Artist Steve Lambert just added a video to Artists Space's YouTube Commentary Project, above. For this ongoing series, Artists Space invite artists to select a YouTube video and record their own commentary, which is then uploaded to Artists Space's channel. Lambert deviated a bit from this format by hiring actors to read the commentary posted to the video "Shostakovich, Symphony No. 5." His reasoning is that even "high brow" videos on YouTube generate goofy (e.g. "I like the white tuxedos!") and trivial discussions. His version of the video, with the inclusion of the dubbed comments, was then reinserted into the original conversation as a posted comment.
This is a Def Leppard Parody.
I made it after I saw a lot of shreds on youtube like StSander and others did. So take it easy, it's only a parody! Have Fun!
Shreds are a genre of YouTube videos in which the creator dubs their own solos over a videotaped performance of an original band or musician. Similar to karaoke, the videos poke fun and attempt to undermine the talent or celebrity aura of the musician through their own amateurism. Some of these videos are really quite perceptive and brilliant, and through their humor, present a pointed response to popular culture, fame, and rock stardom. Today we will be posting up select shred videos as well as art projects that are inspired by this genre.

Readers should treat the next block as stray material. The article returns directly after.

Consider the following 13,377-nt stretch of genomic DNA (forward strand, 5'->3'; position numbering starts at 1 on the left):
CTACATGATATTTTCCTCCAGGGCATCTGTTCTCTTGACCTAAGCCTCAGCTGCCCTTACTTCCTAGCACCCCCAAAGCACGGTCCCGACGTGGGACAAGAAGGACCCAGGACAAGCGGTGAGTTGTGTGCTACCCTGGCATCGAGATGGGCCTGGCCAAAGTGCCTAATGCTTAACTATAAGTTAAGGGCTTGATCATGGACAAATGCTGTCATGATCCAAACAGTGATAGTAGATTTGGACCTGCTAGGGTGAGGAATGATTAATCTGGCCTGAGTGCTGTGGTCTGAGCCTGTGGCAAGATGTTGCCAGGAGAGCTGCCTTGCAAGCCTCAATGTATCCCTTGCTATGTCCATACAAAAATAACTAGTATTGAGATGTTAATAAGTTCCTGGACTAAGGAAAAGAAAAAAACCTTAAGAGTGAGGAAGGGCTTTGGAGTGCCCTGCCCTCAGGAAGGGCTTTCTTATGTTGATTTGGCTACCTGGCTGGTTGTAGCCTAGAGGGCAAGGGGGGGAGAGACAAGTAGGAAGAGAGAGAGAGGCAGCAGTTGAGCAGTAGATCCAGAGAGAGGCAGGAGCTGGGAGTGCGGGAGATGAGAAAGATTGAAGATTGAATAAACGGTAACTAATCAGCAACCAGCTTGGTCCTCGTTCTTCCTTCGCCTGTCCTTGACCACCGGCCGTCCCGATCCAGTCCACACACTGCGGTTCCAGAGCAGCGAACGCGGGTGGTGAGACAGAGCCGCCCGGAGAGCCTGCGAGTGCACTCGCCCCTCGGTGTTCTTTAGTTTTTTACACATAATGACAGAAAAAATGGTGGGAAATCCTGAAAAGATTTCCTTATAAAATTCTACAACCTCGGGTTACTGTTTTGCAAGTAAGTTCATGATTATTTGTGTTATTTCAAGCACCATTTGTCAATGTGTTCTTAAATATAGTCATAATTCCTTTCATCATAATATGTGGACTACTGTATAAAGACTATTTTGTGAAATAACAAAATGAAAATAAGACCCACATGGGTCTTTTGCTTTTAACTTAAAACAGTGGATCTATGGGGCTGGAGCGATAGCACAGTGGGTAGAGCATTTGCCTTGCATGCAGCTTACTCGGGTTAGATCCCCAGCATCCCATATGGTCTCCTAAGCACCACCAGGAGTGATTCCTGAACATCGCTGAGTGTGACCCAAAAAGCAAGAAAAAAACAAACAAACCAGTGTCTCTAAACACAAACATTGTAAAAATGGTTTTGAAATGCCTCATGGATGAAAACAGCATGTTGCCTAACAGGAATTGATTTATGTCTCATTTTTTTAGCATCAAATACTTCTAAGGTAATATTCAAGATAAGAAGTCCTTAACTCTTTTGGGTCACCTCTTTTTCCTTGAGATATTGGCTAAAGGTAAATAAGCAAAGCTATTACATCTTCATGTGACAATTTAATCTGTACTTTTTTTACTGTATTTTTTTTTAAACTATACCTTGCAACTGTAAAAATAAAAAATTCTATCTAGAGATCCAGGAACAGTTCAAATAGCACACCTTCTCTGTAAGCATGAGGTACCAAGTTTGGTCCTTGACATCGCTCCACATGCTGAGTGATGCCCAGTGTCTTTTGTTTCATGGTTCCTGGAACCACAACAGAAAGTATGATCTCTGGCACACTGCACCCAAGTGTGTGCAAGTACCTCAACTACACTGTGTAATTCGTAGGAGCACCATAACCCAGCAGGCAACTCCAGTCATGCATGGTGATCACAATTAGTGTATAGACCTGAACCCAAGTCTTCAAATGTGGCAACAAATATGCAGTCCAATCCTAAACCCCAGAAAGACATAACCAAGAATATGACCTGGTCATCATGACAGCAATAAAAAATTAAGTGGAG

Fanzine for Electronics and Aesthetics Junk Jet just released their second issue, which examines "Speculative Architecture." Published out of Stuttgart, Germany, each installment of Junk Jet pulls together a chaotic assortment of collage, text, art projects, lists, photographs, and much more. The term "speculative" is used to group "works of unpredictable architectures and volatile spaces within real and virtual environments." One such space could be the empty bedrooms found in booty dancing demos on YouTube minutes before the dancer enters the frame. Olia Lialina writes on Dennis Knopf's Bootyclipse which compiles fuzzy, webcam footage of these domestic interiors, while maintaining their original soundtrack. (This article also appeared as a section in her essay Infinite Seance 2.) The confused comments from non-art seeking YouTube users posted in response to Knopf's video entries draw out a sense of speculation in their attempts to understand what it is they're viewing. 0100101110101101.org's An Ordinary Building also toys with the viewer's expectations. They contribute documentation of this project, in which they placed a plaque on a nondescript building in Viterbo, Italy declaring that the structure "...was designed by an unknown architect in an irrelevant epoch and never belonged to an important person." The sign stands in contrast to others found throughout Italy which detail the history and importance of specific buildings. While Junk Jet's themes are generally quite open (JODI contribute a recipe to this issue), one salient strand seems to be the confusion and suspension which follow speculation, regardless of its architecture.